Listen to this track by left-of-center art pop constructionists The Flaming Lips. It’s the second-to-last song on their epic 2002 masterpiece Yoshimi Battles The Pink Robots, and what a stunning concoction of electronica, progressive rock, and pop it is, too.  This song, as light and airy as it is, hides depths that belie its gentle and welcoming surface. This is a song about the fragile thread of life, a theme explored on the album as a whole.

The group had its beginning in the early ’80s, although it took until the ’90s for them to make a wider commercial impact. By the time they recorded Yoshimi …, they’d put out at least one hit single (“She Don’t Use Jelly”), and one universally acclaimed album (The Soft Bulletin) behind them.  Yet it was here that the band, under the leadership of Wayne Coyne, made their greatest impact on the mainstream.  And this is my favourite song off of the record, which stands as one of the most fully realized and cohesive records of the decade.

Rife with science fiction imagery and allusions of mortality, wrapped in an almost orchestrally lush musical package, The ‘Lips don’t skimp on showmanship even on record. Yet, the subject matter here is really down to the bare bones, contrasted quite nicely with the sonic architecture you’re hearing on this song.  The sentiment is simple too, reflected in the title; that the present and all of the value we find in it, is all we’ve got.

But, another thing this song reveals, just through the sheer sound of it, is that having nothing but the present isn’t a prison sentence. In many ways, I think the underlying idea here is that recognizing this is a liberating idea, rather than a limiting one. This is particularly poignant in a world of continual struggles, which are also alluded to in this song, and in other songs on the record.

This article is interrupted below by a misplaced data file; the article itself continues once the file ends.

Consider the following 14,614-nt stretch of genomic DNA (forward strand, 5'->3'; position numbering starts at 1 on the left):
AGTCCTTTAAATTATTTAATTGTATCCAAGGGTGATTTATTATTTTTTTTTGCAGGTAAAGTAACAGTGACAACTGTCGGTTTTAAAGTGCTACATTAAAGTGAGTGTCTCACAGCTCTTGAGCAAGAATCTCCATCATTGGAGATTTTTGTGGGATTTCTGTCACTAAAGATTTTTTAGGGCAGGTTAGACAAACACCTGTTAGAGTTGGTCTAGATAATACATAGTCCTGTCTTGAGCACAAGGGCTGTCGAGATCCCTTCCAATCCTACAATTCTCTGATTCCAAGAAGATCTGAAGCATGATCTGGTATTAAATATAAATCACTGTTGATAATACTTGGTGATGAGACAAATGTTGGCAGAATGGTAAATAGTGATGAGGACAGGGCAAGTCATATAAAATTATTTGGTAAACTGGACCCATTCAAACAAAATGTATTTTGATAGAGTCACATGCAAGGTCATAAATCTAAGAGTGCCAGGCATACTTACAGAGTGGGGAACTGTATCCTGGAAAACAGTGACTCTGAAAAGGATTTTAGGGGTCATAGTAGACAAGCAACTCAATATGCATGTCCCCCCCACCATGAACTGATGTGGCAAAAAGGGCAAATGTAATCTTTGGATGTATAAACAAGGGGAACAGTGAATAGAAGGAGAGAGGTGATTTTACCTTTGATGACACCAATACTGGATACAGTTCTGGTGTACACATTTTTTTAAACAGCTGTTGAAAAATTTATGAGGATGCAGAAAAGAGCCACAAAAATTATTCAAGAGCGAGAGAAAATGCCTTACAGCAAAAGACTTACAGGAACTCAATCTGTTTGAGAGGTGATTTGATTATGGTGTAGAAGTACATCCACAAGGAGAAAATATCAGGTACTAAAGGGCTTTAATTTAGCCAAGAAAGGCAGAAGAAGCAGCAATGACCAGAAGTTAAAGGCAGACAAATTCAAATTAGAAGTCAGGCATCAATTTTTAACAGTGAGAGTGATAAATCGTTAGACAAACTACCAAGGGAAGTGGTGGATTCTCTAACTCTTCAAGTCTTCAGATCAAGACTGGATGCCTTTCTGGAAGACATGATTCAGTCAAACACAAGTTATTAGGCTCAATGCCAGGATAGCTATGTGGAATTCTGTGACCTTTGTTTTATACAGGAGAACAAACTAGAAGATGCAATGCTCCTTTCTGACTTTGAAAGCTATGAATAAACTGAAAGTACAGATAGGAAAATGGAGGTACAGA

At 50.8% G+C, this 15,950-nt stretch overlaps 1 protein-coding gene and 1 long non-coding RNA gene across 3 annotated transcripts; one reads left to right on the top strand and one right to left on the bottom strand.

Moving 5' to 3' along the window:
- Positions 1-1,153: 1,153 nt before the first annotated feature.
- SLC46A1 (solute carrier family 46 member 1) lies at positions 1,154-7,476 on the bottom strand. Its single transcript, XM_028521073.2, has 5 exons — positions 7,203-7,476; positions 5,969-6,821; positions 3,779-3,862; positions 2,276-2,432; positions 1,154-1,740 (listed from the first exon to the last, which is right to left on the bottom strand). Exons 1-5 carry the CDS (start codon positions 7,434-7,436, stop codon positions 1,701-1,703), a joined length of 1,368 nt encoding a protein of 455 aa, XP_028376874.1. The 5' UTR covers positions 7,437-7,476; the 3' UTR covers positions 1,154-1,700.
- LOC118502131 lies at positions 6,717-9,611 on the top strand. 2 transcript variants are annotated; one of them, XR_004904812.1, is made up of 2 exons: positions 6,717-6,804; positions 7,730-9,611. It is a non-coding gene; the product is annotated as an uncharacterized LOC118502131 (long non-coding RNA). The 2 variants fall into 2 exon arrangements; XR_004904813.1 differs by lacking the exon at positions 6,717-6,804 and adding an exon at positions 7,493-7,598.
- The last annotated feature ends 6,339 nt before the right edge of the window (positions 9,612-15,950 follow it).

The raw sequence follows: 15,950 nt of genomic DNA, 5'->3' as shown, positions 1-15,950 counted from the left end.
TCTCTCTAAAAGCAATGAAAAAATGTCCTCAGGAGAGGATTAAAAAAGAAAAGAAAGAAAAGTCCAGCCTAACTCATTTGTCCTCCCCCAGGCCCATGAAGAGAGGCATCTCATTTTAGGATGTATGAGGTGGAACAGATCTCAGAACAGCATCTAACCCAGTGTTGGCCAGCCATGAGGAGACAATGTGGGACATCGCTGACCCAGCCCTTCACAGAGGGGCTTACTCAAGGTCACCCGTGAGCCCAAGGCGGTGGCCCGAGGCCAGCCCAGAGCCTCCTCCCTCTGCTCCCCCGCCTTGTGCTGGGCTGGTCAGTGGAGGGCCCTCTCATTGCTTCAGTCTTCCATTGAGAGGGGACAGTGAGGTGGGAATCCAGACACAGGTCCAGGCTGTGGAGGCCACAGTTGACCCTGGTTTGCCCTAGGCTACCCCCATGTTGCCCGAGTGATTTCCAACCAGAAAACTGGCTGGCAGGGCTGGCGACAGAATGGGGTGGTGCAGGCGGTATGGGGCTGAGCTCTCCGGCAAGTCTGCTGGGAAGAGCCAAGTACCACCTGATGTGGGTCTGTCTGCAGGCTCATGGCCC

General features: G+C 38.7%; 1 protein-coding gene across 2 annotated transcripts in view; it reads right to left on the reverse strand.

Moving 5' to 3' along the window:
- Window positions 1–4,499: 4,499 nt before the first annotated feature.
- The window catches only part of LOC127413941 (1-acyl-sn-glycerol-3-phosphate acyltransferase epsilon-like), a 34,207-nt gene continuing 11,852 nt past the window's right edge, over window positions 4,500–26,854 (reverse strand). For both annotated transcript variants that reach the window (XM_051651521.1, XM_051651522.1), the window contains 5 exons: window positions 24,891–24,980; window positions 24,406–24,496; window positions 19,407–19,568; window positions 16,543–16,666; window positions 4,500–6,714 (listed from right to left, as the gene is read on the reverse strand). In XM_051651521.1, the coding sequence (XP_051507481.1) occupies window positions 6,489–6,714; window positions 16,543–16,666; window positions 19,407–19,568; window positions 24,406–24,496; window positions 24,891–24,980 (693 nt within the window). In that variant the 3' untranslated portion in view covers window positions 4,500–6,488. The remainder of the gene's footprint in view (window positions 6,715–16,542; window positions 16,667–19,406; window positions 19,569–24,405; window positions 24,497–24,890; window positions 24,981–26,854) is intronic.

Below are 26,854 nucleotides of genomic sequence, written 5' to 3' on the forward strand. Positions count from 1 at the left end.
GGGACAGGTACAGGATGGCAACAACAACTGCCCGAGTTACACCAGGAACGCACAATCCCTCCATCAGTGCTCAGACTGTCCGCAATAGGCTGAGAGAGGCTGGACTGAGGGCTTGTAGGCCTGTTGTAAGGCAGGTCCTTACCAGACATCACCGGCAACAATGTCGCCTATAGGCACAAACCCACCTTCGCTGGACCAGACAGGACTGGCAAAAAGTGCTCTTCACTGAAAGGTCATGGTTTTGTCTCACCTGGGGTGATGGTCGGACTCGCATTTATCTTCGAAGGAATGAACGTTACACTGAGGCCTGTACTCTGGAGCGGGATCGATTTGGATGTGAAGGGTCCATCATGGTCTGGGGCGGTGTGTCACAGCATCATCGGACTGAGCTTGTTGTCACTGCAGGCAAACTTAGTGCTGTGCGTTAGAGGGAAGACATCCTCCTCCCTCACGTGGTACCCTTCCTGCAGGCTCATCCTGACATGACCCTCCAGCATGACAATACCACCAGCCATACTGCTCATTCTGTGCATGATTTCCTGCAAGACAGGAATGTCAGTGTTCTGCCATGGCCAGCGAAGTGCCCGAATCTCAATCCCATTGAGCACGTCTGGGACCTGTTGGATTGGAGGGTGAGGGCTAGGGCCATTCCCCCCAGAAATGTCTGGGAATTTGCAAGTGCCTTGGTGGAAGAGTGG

The imagery and language of fighting and battles may have something to do with our tendency to fight against our own senses of mortality. With this song, we’re asked to face it, gently, so that our lives in the present are made that much more precious, even if it’s still worth it to fight off the forces that oppose our health and happiness.

And as strange as this band’s oeuvre may be, one thing about them is that they are very life affirming in a childlike sort of way, children being the paragon of what it means to live and be content in the present.  This childlike glee is particularly evident in concert, with costumes, hand puppets, gongs, giant hamster balls, and lots of confetti. When all you have is now, you might as well spend your now having a party.

Recently, Wayne Coyne was interviewed by Mashable about the band’s upcoming releases, to be distributed in several forms including (oddly, natch) USBs delivered inside of Gummi Skulls. And why not?

For more information, check out The Flaming Lips official site.



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